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Bishops and issues for July 2019

A round-up of U.S. bishops' statements in response to issues in the news

Cardinal decries ‘climate of fear’ on immigration 

WASHINGTON | Cardinal Daniel DiNardo, president of the U.S. Conference of Catholic Bishops, made the following statement in response to the climate of fear created by the Department of Homeland Security’s announced immigration enforcement actions and the administration’s new Interim Final Rule to drastically limit asylum, which was published July 16:

“Enforcement actions like those anticipated this week by the Immigration and Customs Enforcement agency separate families, cause the unacceptable suffering of thousands of children and their parents, and create widespread panic in our communities. I condemn such an approach, which has created a climate of fear in our parishes and communities across the country. I recently wrote the President asking him to reconsider this action. 

“A stated intent of these actions is to deter Central Americans fleeing for their lives from seeking refuge in the United States. This is both misguided and untenable. It is contrary to American and Christian values to attempt to prevent people from migrating here when they are fleeing to save their lives and to find safety for their families.


“And, in addition to this climate of fear, we have seen the administration today take further unacceptable action to undermine the ability of individuals and families to seek protection in the United States. The administration’s new rule on asylum eligibility presents a similar enforcement-only immigration approach. The rule adds further barriers to asylum-seekers’ ability to access life-saving protection, shirks our moral duty, and will prevent the United States from taking its usual leading role in the international community as a provider of asylum protection. Further, while still reviewing the rule, initial analysis raises serious questions about its legality.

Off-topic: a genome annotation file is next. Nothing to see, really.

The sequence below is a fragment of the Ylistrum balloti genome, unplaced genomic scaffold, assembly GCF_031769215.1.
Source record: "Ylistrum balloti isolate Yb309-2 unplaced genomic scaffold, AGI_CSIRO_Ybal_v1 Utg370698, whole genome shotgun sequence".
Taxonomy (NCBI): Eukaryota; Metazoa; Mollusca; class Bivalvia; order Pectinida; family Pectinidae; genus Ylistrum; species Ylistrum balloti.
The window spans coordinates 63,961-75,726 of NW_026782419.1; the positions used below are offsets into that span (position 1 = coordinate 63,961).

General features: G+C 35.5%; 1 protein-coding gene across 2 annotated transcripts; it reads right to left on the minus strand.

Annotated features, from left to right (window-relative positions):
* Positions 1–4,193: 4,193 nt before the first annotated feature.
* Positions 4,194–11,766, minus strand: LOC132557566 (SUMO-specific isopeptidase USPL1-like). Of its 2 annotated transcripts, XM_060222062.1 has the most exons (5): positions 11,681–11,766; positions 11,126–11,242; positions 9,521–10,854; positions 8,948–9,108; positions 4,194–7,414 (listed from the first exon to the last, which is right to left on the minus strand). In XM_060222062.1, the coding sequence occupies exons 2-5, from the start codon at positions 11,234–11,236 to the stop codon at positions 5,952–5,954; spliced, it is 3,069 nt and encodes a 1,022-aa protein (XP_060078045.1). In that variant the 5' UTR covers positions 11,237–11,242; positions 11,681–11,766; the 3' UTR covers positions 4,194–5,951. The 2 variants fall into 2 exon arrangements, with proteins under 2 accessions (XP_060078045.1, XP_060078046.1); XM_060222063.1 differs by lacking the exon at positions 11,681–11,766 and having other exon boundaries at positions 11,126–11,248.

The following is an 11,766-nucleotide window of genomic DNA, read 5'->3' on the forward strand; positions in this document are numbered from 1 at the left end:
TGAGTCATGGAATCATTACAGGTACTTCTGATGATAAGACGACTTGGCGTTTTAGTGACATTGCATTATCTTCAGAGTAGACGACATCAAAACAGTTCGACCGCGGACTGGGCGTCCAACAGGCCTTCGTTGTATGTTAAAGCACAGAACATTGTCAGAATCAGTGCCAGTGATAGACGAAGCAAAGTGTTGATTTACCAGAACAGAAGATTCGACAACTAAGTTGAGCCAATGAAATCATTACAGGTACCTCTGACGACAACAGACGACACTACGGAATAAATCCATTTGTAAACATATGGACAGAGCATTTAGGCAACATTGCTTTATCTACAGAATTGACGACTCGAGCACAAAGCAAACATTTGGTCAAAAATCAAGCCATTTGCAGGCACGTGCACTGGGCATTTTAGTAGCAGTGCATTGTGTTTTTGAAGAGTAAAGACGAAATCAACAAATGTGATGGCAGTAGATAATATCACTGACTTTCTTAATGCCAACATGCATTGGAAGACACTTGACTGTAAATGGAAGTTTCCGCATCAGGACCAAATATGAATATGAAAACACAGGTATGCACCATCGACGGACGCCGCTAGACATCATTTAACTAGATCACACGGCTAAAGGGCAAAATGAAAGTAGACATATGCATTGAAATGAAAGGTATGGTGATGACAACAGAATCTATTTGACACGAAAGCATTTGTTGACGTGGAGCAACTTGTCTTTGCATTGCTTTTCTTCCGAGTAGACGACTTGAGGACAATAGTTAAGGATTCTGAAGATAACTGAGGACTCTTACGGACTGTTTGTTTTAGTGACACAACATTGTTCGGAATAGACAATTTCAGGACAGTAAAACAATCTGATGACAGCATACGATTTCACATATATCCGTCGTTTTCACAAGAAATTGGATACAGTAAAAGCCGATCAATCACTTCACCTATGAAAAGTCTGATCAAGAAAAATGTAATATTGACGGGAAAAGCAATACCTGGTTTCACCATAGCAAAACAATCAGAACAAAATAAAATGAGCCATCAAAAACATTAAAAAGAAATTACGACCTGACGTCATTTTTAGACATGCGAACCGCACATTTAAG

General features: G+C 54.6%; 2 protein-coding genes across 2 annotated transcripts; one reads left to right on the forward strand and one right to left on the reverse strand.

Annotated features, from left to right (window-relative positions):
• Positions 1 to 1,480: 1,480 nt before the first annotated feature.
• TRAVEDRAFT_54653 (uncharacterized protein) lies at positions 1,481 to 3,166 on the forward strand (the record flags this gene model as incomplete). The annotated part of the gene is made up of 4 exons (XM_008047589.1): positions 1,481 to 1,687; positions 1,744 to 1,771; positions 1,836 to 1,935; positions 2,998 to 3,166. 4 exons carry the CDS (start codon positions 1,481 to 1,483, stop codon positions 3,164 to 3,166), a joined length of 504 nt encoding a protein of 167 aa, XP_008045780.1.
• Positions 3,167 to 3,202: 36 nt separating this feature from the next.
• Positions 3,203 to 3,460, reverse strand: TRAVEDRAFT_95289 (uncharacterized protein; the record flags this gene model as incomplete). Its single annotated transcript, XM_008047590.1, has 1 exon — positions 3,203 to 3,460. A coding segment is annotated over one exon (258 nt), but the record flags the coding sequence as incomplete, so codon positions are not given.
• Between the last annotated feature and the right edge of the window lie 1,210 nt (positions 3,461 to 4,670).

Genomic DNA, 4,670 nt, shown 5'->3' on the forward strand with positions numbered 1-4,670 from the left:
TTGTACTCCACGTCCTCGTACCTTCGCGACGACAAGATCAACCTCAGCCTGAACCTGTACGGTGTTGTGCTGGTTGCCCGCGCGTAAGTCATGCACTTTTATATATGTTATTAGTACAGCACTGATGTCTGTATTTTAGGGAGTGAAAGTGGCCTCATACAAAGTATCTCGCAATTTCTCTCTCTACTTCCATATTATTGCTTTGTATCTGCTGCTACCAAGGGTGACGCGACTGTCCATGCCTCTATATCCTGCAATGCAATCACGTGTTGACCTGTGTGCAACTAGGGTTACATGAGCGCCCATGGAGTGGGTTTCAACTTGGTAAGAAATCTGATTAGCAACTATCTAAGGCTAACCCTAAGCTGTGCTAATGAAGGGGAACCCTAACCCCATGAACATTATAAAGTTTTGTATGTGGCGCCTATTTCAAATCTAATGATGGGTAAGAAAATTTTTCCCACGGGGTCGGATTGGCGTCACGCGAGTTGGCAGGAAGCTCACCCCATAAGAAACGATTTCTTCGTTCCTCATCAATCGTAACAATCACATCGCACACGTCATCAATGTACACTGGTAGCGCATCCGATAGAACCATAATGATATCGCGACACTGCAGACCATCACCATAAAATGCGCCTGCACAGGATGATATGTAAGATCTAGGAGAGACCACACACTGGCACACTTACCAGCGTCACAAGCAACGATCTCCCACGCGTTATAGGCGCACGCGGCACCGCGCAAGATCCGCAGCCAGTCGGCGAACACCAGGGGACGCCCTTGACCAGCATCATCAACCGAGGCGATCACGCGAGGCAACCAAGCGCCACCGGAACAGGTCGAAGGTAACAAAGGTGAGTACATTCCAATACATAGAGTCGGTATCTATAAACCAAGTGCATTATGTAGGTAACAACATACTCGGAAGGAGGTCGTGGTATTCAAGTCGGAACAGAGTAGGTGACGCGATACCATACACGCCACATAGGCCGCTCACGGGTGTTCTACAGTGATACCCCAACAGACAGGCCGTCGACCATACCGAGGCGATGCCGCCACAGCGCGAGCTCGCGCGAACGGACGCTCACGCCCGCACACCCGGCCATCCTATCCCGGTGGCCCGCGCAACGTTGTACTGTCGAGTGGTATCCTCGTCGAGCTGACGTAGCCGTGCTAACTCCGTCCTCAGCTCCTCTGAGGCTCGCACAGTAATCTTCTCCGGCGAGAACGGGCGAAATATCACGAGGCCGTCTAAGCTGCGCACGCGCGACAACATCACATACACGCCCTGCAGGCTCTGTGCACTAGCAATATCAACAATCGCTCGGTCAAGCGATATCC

“I urge the President to reconsider these actions, the new rule, and its enforcement-only approach. I ask that persons fleeing for their lives be permitted to seek refuge in the U.S. and all those facing removal proceedings be afforded due process. All who are at or within our borders should be treated with compassion and dignity. Beyond that, a just solution to this humanitarian crisis should focus on addressing the root causes that compel families to flee and enacting a humane reform of our immigration system. 

“Pope Francis, in his message for the World Day of Migrants and Refugees 2019, reminds us that ‘the presence of migrants and refugees – and of vulnerable people in general – is an invitation to recover some of those essential dimensions of our Christian existence and our humanity that risk being overlooked in a prosperous society.’” 


Bishop applauds convening of conference for religious freedom

WASHINGTON | The Second Ministerial to Advance Religious Freedom, hosted by the U.S. Department of State, took place July 16-18, with participation from 1,000 religious and civil society leaders and foreign ministers from 115 countries. The Ministerial reaffirms international commitments to promote religious freedom and develop durable, positive ways to combat religious persecution and unjust discrimination.

Archbishop Timothy P. Broglio, of the Military Services, USA, who chairs the U.S. Bishops’ Committee on International Justice and Peace, issued the following statement:

“Our faith reminds us that religious freedom is the cornerstone of a just society which is increasingly under threat. 77% of world’s population, 5.5 billion, live in 83 countries with high or very high restrictions on the practice of religion. We are witnessing entire communities around the world pay with their lives to exercise freedom of conscience and faith. I am pleased to participate in this Ministerial, and support our government’s efforts to promote freedom of conscience and religion for all.”


Bishops warn new rule will lead to family separation, housing instability

WASHINGTON | Bishops from two committees of the USCCB have expressed their opposition to a proposed rule by the U.S. Department of Housing and Urban Development (HUD) that would lead to separation or housing instability for many families. Bishop Joe S. Vásquez of Austin, chairman of the USCCB Committee on Migration, and Bishop Frank J. Dewane of Venice, chairman of the USCCB Committee on Domestic Justice and Human Development, offered the following statements.